Four novels for young adults

Science fiction, tensions in Belfast, family dynamics and the ‘rules’ of revenge

“After the inquest someone suggested that I see a psychiatrist. I couldn’t face looking at another person who believed that I was telling fairy stories. You’re not like that, Mr Jones. You listen.”

The mysterious Mr Jones interviews four characters throughout the course of My Side of the Diamond (Hot Key Books, £9.99), the latest young adult novel from multi-award-winning Sally Gardner. Quickly we learn why: a bright and brilliant teenage girl jumped off a building. Who's to blame? And what does it have to do with the mysterious Lazarus and Skye, also jumpers, whose bodies were never found?

Although the premise seems closer to murder-mystery than anything else, there are hints from early on that there’s something otherworldly at play here, and the novel slides confidently into science fiction territory that offers up – as the best science fiction does – reflections on what it means to be human and to love. The idea that love is the best thing humanity has to offer is a slight cliché, but is carried off convincingly here.

On a structural level the multiple narrators offer up the chance for the reader to slot various puzzle pieces together as the connections between the different characters become clear. It’s an incredibly satisfying read that, at just over 200 pages, also reminds us that the level of complexity in fiction is rarely proportional to its length.


The second novel from Northern Irish author Shirley-Anne McMillan, The Unknowns (Atom, £7.99), brings us to Belfast, a city almost exclusively associated with Joan Lingard's "Kevin and Sadie" books as far as literature for young people is concerned. For narrator Tilly, the Troubles are very much in the past – it's her grandmother who has explained the era to her, and the idea that a new cute boy might be "in the Ra" is handled casually, jokily – but the city is still not necessarily safe or inclusive.

“No murders anymore. Now we murder ourselves,” Tilly reflects, citing school suicide prevention programmes that don’t really seem to help. This is a Belfast not dominated by sectarian violence but there are still tensions and a hostility towards anyone “different”; this is a city part of the UK and as such prone to post-Brexit acts of racism towards immigrants. When she befriends an anarchist group, made up of “the kind of people you never saw on local telly”, it offers her both a sense of belonging and a feeling of empowerment.

The idealism and optimism presented here is carefully balanced out with gritty realism and a sense of humour; like many YA novels this book features a smart and insightful love interest who helps the heroine change how she sees the world, but in this case he also wears eyeliner, identifies as bisexual and has the self-awareness to occasionally ask, in the middle of his philosophical musings, “Do I sound like a d**k?” This is a thought-provoking and hopeful read from a writer to watch.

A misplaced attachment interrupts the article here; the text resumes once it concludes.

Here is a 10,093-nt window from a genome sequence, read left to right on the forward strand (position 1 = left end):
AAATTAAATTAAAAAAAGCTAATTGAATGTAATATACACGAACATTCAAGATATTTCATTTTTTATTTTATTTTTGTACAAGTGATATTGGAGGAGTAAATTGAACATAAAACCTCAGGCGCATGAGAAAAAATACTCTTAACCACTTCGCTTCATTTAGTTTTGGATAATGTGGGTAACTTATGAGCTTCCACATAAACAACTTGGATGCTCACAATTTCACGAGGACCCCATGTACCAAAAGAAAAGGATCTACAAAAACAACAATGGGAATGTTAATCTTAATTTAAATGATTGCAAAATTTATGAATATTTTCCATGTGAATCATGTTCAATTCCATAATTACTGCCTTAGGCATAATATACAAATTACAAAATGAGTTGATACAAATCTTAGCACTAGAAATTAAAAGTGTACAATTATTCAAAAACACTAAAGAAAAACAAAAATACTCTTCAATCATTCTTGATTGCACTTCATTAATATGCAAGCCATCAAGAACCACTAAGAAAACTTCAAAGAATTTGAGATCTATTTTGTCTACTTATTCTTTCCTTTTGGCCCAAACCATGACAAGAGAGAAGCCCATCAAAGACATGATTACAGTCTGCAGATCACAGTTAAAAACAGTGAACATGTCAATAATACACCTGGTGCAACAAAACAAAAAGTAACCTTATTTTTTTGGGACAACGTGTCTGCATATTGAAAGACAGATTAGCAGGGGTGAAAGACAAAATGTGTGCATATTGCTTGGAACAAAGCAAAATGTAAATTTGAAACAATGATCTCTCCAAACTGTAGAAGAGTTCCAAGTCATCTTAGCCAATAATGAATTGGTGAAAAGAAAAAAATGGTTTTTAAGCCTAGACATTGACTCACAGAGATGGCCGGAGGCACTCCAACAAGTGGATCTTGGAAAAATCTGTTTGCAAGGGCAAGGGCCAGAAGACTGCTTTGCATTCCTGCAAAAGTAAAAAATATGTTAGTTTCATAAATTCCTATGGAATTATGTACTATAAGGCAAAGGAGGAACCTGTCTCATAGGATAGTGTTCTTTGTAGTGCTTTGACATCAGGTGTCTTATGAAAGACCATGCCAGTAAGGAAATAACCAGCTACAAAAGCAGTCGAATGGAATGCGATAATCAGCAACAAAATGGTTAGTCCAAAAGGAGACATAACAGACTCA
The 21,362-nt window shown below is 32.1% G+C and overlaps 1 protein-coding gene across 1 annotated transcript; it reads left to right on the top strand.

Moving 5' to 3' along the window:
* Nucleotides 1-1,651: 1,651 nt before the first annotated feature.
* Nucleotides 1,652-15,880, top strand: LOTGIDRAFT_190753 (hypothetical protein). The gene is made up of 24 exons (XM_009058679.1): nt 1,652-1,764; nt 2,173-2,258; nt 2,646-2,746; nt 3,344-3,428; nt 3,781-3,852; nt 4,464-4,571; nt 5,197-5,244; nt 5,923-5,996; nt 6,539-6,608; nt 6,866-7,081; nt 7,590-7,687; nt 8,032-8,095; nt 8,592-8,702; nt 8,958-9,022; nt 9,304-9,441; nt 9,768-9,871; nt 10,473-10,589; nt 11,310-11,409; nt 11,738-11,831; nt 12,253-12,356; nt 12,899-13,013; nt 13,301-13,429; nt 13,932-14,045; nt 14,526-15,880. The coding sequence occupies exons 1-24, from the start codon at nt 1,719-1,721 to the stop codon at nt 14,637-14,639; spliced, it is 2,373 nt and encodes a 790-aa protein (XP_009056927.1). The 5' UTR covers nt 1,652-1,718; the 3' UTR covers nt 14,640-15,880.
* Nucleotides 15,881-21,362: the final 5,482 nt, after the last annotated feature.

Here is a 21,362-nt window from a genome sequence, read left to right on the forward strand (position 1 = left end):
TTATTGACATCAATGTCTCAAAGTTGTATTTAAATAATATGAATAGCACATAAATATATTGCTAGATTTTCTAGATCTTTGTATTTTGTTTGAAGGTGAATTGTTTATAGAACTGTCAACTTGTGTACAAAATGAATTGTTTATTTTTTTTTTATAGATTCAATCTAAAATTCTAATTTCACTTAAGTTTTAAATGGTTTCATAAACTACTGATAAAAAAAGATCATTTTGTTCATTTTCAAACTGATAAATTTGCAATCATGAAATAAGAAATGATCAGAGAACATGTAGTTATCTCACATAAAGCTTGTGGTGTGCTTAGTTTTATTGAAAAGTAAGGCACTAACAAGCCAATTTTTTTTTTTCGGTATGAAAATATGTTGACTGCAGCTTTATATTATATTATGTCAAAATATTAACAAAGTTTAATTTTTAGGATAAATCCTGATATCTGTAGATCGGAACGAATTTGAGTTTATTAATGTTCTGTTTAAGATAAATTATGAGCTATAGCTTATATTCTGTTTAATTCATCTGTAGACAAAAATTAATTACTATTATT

Benjamin Alire Saenz's last YA novel, Aristotle and Dante Discover the Secrets of the Universe, earned a plethora of awards and honours; The Inexplicable Logic of my Life (Simon & Schuster, £7.99) is just as smart, honest and readable.

Salvador is in his final year of high school when it starts: the rage. “It all happened in an instant, like a flash of lightning, only the lightning wasn’t coming from the sky, it was coming from somewhere inside of me. Seeing all that blood gush out of another guy’s nose made me feel alive. It did. That’s the truth. And that scared me.”

His best friend Sam tries to understand, but she has her own issues with a mother that frequently neglects her, and even though he loves his dad, he doesn’t want to talk about this – especially with a dying grandmother in the picture. Salvador can’t help wondering if this is his biological father’s genes coming to the fore, and what kind of man he’ll turn out to be.

Thoughtful and kind without being precocious, Salvador is an immensely relatable protagonist and the focus on family dynamics – both the families we’re born into and those we create for ourselves – rather than romance is very welcome. Saenz’s background as a poet is evident in the attention paid to words, meaning and truth.

Poetry is also on display in Jason Reynolds's verse novel Long Way Down (Faber & Faber, £11.99), superbly illustrated by Chris Priestley, which also places family at its centre. Will's brother Shawn has just been shot: "if the blood/inside you is on the inside/of someone else,/you never want to/see it on the outside of/them."

Will knows the “rules”, passed on through the generations. You don’t cry. You don’t tell tales. But you do get revenge. So, gun tucked into his jeans, he gets on the elevator to seek out Shawn’s killer only to encounter the ghosts of all those he knows who have been the victims of gun violence.

It's an alarming insight into a world where this is normal, where people are "trained" to keep silent and "become invisible". And despite the intellectual understanding readers may have of how something like the "rules" perpetrate a vicious cycle, it is difficult not to empathise with those who live within a cruel system. As Will puts it, the rules "weren't meant to be broken./They were meant for the broken/to follow."

It’s a powerful novel skilfully and energetically told. Reynolds’s aim is to “not write boring books”, particularly for teenage boys – absolutely no fear of that here. Expect this to be much-discussed in 2018.

Claire Hennessy is a writer, editor and creative writing facilitator.